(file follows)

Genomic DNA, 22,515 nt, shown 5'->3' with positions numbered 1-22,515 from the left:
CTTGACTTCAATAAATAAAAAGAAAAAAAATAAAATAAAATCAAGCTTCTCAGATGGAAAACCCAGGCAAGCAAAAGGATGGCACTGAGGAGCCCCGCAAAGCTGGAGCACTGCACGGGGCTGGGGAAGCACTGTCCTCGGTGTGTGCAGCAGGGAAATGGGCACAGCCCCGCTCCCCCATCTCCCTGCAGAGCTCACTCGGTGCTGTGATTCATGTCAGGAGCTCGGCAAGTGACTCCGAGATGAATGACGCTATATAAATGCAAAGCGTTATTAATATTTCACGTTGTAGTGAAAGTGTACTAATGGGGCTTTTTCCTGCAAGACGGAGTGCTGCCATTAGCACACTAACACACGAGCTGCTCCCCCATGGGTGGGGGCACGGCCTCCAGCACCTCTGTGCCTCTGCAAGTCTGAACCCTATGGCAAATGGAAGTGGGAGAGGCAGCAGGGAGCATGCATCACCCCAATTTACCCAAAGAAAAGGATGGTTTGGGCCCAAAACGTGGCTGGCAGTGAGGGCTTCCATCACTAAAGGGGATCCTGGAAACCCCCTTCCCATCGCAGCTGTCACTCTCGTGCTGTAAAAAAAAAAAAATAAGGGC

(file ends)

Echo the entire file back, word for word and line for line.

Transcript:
Genomic DNA, 22,515 nt, shown 5'->3' with positions numbered 1-22,515 from the left:
CTTGACTTCAATAAATAAAAAGAAAAAAAATAAAATAAAATCAAGCTTCTCAGATGGAAAACCCAGGCAAGCAAAAGGATGGCACTGAGGAGCCCCGCAAAGCTGGAGCACTGCACGGGGCTGGGGAAGCACTGTCCTCGGTGTGTGCAGCAGGGAAATGGGCACAGCCCCGCTCCCCCATCTCCCTGCAGAGCTCACTCGGTGCTGTGATTCATGTCAGGAGCTCGGCAAGTGACTCCGAGATGAATGACGCTATATAAATGCAAAGCGTTATTAATATTTCACGTTGTAGTGAAAGTGTACTAATGGGGCTTTTTCCTGCAAGACGGAGTGCTGCCATTAGCACACTAACACACGAGCTGCTCCCCCATGGGTGGGGGCACGGCCTCCAGCACCTCTGTGCCTCTGCAAGTCTGAACCCTATGGCAAATGGAAGTGGGAGAGGCAGCAGGGAGCATGCATCACCCCAATTTACCCAAAGAAAAGGATGGTTTGGGCCCAAAACGTGGCTGGCAGTGAGGGCTTCCATCACTAAAGGGGATCCTGGAAACCCCCTTCCCATCGCAGCTGTCACTCTCGTGCTGTAAAAAAAAAAAAATAAGGGC